“For the next six years, three or four months each summer, I went to Alsace or Africa to work with Schweitzer. He made a little time every day for Bach. It wasn’t easy–he’d won the [Nobel] Peace Prize already, and everybody in the world was after him for one thing or another. He was too kind to say no. To work with Schweitzer was almost like working with Bach. To know him at such close range was the great spiritual experience of my life. I have never thought the same, or made music the same way, after Schweitzer” said Nies-Berger. By the time the project was finished in the 1960s, Schirmer’s Widor-Schweitzer / Nies-Berger edition of Bach’s organ works represented the most current scholarship and was widely used by students and performers.
The demands of professional life in New York became more pressing and Nies-Berger left New York for the last time, as he moved again to Richmond to be the organist and choirmaster of St. Paul’s Church, where he served from 1960 until he retired in 1968. He continued to live in Richmond (and in Colmar) until his death in 2002.
Much of his retirement time was spent writing treatises on music and philosophy, as well as a memoir about his time with Schweitzer. After multiple rejections from American publishers the memoir (written in English, which by now Nies-Berger considered his primary language) was published in 1995 in a French translation titled Albert Schweitzer m’a dit as part of a series Memoire d’Alsace by the small French firm Editions La Nuee Bleue. Rollin Smith has since prepared an English translation published by Pendragon Press. Nies-Berger was also a composer with several published compositions to his credit, one of which, Resurrection: An Easter Fantasy, is still in print in an anthology published by H. W. Gray.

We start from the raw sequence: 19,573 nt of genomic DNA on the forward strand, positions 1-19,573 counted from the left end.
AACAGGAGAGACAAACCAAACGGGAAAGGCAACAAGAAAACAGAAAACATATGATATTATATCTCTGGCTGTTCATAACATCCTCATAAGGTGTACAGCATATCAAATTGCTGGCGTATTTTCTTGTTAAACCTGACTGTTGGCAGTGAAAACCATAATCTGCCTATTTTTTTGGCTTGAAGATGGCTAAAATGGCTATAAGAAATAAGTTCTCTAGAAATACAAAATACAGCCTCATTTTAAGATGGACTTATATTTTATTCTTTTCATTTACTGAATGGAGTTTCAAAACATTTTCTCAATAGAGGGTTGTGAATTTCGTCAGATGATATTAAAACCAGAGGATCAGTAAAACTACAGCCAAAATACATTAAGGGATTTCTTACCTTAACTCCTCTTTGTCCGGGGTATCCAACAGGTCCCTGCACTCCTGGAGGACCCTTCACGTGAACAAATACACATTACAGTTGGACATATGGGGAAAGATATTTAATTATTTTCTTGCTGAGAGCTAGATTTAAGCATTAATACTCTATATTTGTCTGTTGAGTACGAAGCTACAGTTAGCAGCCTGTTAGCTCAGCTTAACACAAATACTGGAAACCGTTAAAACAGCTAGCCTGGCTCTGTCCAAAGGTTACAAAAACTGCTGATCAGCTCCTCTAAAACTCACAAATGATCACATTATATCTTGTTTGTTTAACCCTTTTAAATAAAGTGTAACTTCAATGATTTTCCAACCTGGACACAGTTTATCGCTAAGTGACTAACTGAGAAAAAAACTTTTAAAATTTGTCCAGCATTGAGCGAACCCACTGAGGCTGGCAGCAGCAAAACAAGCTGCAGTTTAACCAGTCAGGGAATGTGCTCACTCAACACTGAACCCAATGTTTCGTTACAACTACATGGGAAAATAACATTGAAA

William Strickland (1914-1991)
Strickland was a major player in the musical world of New York in
the first half of the 20th century, and not just within organists’ circles. But it
was as an organist that he got his start, first as a chorister at the Cathedral
of St. John the Divine, and later as the organist of Christ Church, Bronxville,
and Calvary Church in New York.
He would likely have succeeded David McK. Williams at St. Bartholomew’s Church were it not for the fact that in 1946 he was engaged to be the founding music director of the Nashville Symphony Orchestra, serving there from 1946-51. In Nashville he was known for his imaginative programing which often featured new music by living composers. He steadily improved the professionalism of the group and laid the foundation for the work of some of his better-known successors such as Thor Johnson, Kenneth Schermerhorn, and Leonard Slatkin.